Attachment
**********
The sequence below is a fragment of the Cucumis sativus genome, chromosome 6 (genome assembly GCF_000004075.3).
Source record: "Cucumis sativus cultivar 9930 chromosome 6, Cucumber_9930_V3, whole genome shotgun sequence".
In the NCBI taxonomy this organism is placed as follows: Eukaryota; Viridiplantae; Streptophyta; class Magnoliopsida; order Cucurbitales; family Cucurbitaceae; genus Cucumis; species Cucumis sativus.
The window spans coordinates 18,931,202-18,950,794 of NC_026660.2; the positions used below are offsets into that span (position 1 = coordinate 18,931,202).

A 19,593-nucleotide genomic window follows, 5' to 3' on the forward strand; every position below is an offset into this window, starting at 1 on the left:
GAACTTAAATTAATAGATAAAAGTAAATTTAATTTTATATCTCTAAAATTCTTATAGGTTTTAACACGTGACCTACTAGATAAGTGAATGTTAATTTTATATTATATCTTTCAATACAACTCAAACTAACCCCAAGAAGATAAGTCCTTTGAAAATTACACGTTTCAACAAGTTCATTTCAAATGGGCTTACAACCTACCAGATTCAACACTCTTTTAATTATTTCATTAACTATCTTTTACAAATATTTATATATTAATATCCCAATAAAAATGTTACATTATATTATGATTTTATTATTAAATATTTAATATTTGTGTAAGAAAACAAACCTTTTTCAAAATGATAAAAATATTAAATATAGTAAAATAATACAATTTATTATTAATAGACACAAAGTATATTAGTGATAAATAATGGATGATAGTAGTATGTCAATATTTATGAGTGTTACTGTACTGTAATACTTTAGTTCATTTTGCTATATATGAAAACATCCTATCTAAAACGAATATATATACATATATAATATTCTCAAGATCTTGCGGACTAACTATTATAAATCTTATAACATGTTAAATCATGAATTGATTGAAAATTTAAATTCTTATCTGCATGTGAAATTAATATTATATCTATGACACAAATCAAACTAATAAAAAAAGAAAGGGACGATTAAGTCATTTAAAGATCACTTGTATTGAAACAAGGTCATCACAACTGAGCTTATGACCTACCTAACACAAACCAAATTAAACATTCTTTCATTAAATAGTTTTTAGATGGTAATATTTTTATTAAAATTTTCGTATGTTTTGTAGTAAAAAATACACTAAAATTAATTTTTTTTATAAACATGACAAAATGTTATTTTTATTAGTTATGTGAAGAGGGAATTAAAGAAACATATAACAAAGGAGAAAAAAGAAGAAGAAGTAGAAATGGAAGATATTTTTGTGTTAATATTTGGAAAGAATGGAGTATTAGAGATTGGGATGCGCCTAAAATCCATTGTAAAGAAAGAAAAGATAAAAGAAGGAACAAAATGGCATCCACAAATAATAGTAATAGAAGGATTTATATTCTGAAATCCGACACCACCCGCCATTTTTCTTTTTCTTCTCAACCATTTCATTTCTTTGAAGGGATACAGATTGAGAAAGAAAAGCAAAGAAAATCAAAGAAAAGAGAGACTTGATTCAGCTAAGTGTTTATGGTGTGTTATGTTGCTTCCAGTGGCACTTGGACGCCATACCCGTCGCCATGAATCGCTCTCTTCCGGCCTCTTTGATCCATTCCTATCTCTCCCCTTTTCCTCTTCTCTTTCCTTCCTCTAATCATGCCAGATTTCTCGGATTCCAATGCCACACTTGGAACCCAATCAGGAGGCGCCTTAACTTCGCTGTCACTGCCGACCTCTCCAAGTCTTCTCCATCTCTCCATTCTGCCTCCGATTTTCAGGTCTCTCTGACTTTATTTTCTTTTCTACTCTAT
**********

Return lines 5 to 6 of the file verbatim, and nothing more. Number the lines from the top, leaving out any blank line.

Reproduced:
A 19,593-nucleotide genomic window follows, 5' to 3' on the forward strand; every position below is an offset into this window, starting at 1 on the left:
GAACTTAAATTAATAGATAAAAGTAAATTTAATTTTATATCTCTAAAATTCTTATAGGTTTTAACACGTGACCTACTAGATAAGTGAATGTTAATTTTATATTATATCTTTCAATACAACTCAAACTAACCCCAAGAAGATAAGTCCTTTGAAAATTACACGTTTCAACAAGTTCATTTCAAATGGGCTTACAACCTACCAGATTCAACACTCTTTTAATTATTTCATTAACTATCTTTTACAAATATTTATATATTAATATCCCAATAAAAATGTTACATTATATTATGATTTTATTATTAAATATTTAATATTTGTGTAAGAAAACAAACCTTTTTCAAAATGATAAAAATATTAAATATAGTAAAATAATACAATTTATTATTAATAGACACAAAGTATATTAGTGATAAATAATGGATGATAGTAGTATGTCAATATTTATGAGTGTTACTGTACTGTAATACTTTAGTTCATTTTGCTATATATGAAAACATCCTATCTAAAACGAATATATATACATATATAATATTCTCAAGATCTTGCGGACTAACTATTATAAATCTTATAACATGTTAAATCATGAATTGATTGAAAATTTAAATTCTTATCTGCATGTGAAATTAATATTATATCTATGACACAAATCAAACTAATAAAAAAAGAAAGGGACGATTAAGTCATTTAAAGATCACTTGTATTGAAACAAGGTCATCACAACTGAGCTTATGACCTACCTAACACAAACCAAATTAAACATTCTTTCATTAAATAGTTTTTAGATGGTAATATTTTTATTAAAATTTTCGTATGTTTTGTAGTAAAAAATACACTAAAATTAATTTTTTTTATAAACATGACAAAATGTTATTTTTATTAGTTATGTGAAGAGGGAATTAAAGAAACATATAACAAAGGAGAAAAAAGAAGAAGAAGTAGAAATGGAAGATATTTTTGTGTTAATATTTGGAAAGAATGGAGTATTAGAGATTGGGATGCGCCTAAAATCCATTGTAAAGAAAGAAAAGATAAAAGAAGGAACAAAATGGCATCCACAAATAATAGTAATAGAAGGATTTATATTCTGAAATCCGACACCACCCGCCATTTTTCTTTTTCTTCTCAACCATTTCATTTCTTTGAAGGGATACAGATTGAGAAAGAAAAGCAAAGAAAATCAAAGAAAAGAGAGACTTGATTCAGCTAAGTGTTTATGGTGTGTTATGTTGCTTCCAGTGGCACTTGGACGCCATACCCGTCGCCATGAATCGCTCTCTTCCGGCCTCTTTGATCCATTCCTATCTCTCCCCTTTTCCTCTTCTCTTTCCTTCCTCTAATCATGCCAGATTTCTCGGATTCCAATGCCACACTTGGAACCCAATCAGGAGGCGCCTTAACTTCGCTGTCACTGCCGACCTCTCCAAGTCTTCTCCATCTCTCCATTCTGCCTCCGATTTTCAGGTCTCTCTGACTTTATTTTCTTTTCTACTCTAT